The Land Report

Winter 2014

The Magazine of the American Landowner is an essential guide for investors, landowners, and those interested in buying or selling land. The award-winning quarterly is known for its annual survey of America's largest landowners, The Land Report 100.

Issue link: http://landreport.epubxp.com/i/397957

Contents of this Issue

Navigation

Page 77 of 131

Bernard Uechtritz of Briggs Freeman Sotheby's International Realty in Dallas will oversee the international effort to market the great ranch. A.B. (Buck) Wharton III, great-grandson of W.T. Waggoner, is a 50-percent shareholder. Gene Willingham, son-in-law of Electra Waggoner Biggs, represents the remaining shareholders. Wharton and Willingham serve as co-directors of the Waggoner. Says Middleton of his charge, "There's no way any outsider can understand the family's attachment to this property." Baskerville has set a guideline price for the ranch at $725 million. The sale will include approximately 42 percent of the mineral rights. "The market will soon tell us if we are $3 million too high or $300 million too low," Uechtritz says. Currently, some 1,200 wells produce 41,000 barrels a month. The oil and gas potential of 400,000 acres has yet to be explored. Some 30,000 acres of cultivated farmland produces high-quality forage and feed, and provide the Waggoner cattle operation a rare degree of self-sufficiency. Thousands of miles of well- maintained fencing and excellent roads, dozens of homes, and 13 cowboy camps help ensure security and accessibility to the remotest reaches of the ranch. "This place was put together in a different day and age," Buck Wharton says. "I can't imagine it would be possible nowadays." The Waggoner contains some of the ecologically richest rangeland on the Southern Great Plains. With timely rain, the ranch holds tremendous populations of bob- white quail, javelina, and turkey. Whitetail deer, including Boone- and Crockett-class bucks, are omnipresent on the ranch. A drive along a wheat field on a winter day in the Dees Pasture will unsettle even the most worldly trophy hunter. The Waggoner has never allowed commercial hunting. 76 The LandReport | W I N T E R 2 0 1 4 LANDREPORT.COM The Land Report 100 ABOVE: Chuckwagon cooks on the job. TOP: Jingling the remuda at the first light of day. OPPOSITE: Members of the wagon crew at Cedar Top.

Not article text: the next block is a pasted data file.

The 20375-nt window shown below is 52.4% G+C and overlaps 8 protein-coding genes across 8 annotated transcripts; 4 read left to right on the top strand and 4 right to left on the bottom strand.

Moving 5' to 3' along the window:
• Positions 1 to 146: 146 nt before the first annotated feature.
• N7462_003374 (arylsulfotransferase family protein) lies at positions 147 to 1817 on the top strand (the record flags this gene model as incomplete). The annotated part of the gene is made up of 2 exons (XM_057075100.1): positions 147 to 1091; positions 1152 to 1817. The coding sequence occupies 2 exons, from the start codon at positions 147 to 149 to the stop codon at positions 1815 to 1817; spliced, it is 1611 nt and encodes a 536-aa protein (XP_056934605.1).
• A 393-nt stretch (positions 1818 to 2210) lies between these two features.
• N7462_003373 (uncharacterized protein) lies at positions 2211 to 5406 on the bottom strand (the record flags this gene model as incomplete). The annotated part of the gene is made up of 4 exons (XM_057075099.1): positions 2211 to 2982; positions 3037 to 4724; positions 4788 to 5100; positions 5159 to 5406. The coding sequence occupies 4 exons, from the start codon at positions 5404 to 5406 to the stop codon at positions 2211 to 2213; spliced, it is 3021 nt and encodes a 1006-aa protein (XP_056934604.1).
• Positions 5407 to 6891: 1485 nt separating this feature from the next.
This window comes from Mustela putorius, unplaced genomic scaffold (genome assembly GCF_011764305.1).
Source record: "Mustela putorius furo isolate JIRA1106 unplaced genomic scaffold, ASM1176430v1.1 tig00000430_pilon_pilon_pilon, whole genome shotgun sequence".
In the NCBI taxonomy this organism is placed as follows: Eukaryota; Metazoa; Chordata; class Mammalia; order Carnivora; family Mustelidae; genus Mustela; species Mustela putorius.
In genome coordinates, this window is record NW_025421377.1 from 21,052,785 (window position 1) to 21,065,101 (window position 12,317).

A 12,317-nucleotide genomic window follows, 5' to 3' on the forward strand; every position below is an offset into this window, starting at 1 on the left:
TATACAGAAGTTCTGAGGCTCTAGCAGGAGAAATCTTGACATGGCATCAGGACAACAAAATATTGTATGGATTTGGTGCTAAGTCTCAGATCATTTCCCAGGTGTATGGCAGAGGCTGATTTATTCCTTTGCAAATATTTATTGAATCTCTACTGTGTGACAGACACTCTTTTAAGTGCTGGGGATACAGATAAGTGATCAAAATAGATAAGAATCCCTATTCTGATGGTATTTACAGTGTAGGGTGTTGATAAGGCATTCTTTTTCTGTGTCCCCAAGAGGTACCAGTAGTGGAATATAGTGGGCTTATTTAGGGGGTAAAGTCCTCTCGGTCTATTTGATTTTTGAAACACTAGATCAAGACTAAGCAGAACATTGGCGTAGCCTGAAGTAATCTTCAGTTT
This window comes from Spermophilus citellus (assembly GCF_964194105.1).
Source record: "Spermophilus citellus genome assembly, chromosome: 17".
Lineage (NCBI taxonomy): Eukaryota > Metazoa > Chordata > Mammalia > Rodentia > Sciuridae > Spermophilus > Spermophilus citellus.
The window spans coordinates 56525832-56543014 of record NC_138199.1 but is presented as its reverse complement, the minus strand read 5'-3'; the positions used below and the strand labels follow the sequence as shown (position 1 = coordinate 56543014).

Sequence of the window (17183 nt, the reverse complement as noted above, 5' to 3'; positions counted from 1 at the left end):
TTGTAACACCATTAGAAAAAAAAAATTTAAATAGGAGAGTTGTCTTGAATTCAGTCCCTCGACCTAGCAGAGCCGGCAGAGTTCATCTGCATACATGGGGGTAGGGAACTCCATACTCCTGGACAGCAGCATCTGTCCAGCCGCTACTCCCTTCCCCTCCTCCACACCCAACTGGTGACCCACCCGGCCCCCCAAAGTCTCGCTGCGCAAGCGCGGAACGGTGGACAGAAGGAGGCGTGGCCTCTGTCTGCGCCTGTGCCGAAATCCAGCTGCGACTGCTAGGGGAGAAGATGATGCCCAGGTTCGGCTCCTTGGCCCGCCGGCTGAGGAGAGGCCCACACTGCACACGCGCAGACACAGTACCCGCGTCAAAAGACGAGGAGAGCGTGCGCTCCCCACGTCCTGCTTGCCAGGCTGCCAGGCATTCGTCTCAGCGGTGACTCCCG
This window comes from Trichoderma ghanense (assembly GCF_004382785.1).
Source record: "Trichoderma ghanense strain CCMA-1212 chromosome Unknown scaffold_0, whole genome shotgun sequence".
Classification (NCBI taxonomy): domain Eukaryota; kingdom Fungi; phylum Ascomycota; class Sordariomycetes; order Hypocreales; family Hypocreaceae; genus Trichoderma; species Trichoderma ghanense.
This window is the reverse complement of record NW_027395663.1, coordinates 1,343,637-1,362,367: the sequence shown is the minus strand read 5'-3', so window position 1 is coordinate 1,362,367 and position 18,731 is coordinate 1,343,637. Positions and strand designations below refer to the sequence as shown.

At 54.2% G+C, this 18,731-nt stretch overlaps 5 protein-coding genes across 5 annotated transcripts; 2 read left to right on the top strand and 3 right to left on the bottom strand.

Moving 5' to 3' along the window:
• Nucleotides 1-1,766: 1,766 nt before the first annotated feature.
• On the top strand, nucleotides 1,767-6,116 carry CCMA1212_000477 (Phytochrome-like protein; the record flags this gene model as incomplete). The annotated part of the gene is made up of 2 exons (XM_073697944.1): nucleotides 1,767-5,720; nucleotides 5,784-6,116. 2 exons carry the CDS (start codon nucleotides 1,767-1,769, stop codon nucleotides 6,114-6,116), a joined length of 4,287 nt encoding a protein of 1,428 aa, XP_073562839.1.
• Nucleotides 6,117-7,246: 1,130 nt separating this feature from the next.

Articles in this issue

Links on this page

Archives of this issue

view archives of The Land Report - Winter 2014